4. Maintain effective communication and be professional.

Sure, every hiring manager might break into the small talk with you a bit and that can typically be seen as a good sign. However, don’t be the one to initiate the small talk. This is a serious job you are interviewing for and the hiring manager will not be impressed by the funny story your brother told you last week. Make sure your answers convey what the hiring manager is asking and remember to stay on topic.

5. Your resume and skills checklist will be verified. Be able to explain it.

The hiring manager has two key pieces of information in their hand while they are on the phone with you – your resume and skills checklist. It’s not that they want to quiz you, but when they ask you about a position you did from 2011-2013, you should know exactly what they are asking about and your details should match what you stated on your resume. Feel free to expand on additional details but make sure at the very least what you’re communicating to the hiring manager matches with what your resume conveys.

6. ALWAYS have questions to ask the hiring manager.

Contrary to popular belief, asking smart questions doesn’t make you seem inexperienced or uninformed – it makes you seem engaged in the process. As your benefit, you learn more details of the position before deciding if it’s the right one for you. Ask about the shifts you’d need to work, whether you’d float to another unit, nurse:patient ratios, and the type of schedule they would require you to work. In addition, specific clinical questions need to be asked during this interview as your recruiter will not have those answers for you.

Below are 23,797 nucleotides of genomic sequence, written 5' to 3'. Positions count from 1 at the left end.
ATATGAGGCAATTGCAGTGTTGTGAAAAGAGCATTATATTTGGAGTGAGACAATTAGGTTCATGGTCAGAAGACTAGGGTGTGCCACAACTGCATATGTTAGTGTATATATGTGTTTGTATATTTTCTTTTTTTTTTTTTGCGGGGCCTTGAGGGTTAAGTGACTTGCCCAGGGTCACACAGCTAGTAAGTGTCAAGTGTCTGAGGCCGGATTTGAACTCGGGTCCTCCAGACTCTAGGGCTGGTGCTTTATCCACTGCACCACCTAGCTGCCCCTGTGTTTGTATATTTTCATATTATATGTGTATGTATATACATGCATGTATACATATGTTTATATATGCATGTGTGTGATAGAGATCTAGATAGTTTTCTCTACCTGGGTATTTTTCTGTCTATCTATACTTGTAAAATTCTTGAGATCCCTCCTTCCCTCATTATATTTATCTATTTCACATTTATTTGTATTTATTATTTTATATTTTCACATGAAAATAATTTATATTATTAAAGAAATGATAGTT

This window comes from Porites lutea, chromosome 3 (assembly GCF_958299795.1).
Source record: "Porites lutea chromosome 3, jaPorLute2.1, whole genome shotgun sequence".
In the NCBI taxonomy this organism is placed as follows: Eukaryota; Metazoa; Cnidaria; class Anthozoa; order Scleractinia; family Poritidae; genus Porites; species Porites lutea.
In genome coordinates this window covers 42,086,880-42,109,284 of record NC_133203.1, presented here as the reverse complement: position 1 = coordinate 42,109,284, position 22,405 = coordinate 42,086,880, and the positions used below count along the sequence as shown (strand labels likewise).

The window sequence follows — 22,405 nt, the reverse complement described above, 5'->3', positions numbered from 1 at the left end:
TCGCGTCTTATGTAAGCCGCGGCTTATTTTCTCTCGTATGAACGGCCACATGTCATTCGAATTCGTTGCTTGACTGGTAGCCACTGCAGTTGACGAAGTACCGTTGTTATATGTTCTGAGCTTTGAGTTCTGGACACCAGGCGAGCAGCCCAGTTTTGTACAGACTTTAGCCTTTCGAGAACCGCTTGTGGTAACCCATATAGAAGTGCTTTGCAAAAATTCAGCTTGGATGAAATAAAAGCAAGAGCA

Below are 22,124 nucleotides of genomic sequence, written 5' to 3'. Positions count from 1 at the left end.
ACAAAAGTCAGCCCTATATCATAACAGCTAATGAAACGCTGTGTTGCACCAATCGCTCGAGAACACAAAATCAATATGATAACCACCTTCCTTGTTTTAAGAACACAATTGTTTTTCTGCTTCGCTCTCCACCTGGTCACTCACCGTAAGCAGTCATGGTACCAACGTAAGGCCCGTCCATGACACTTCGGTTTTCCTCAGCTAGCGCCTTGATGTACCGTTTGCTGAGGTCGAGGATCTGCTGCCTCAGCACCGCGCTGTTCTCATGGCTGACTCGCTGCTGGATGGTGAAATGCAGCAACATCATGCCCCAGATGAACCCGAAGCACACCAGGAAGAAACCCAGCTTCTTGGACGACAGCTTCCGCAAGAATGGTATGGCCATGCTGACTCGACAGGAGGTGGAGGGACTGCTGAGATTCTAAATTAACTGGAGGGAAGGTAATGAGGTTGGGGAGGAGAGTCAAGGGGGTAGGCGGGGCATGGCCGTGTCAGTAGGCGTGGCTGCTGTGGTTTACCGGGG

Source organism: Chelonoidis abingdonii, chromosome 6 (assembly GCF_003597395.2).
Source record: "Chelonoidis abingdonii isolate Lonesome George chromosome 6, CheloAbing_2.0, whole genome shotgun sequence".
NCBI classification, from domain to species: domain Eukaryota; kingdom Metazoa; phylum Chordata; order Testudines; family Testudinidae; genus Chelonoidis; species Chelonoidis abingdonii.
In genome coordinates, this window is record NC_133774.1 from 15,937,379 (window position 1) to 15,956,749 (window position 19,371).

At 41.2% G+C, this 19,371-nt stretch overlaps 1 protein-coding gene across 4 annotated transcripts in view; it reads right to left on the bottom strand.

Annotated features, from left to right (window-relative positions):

7. Sell yourself based on how flexible you are.

As any experienced nurse knows, the more flexible you are with your schedule and shifts, the more the hospital may want to work with you. This is not for everyone so if you know that you are unable to commit to it, don’t say it. However, I have run across several nurses that didn’t mind going between day and night shifts (within reason of course), had open availability both weekdays and weekends, and/or willingness to float to other units. These three things are items you want to tell the hiring manager even if you’re certain your recruiter already did. Remind them of your ability to help them in dire situations and if chosen for the position, they can count on you.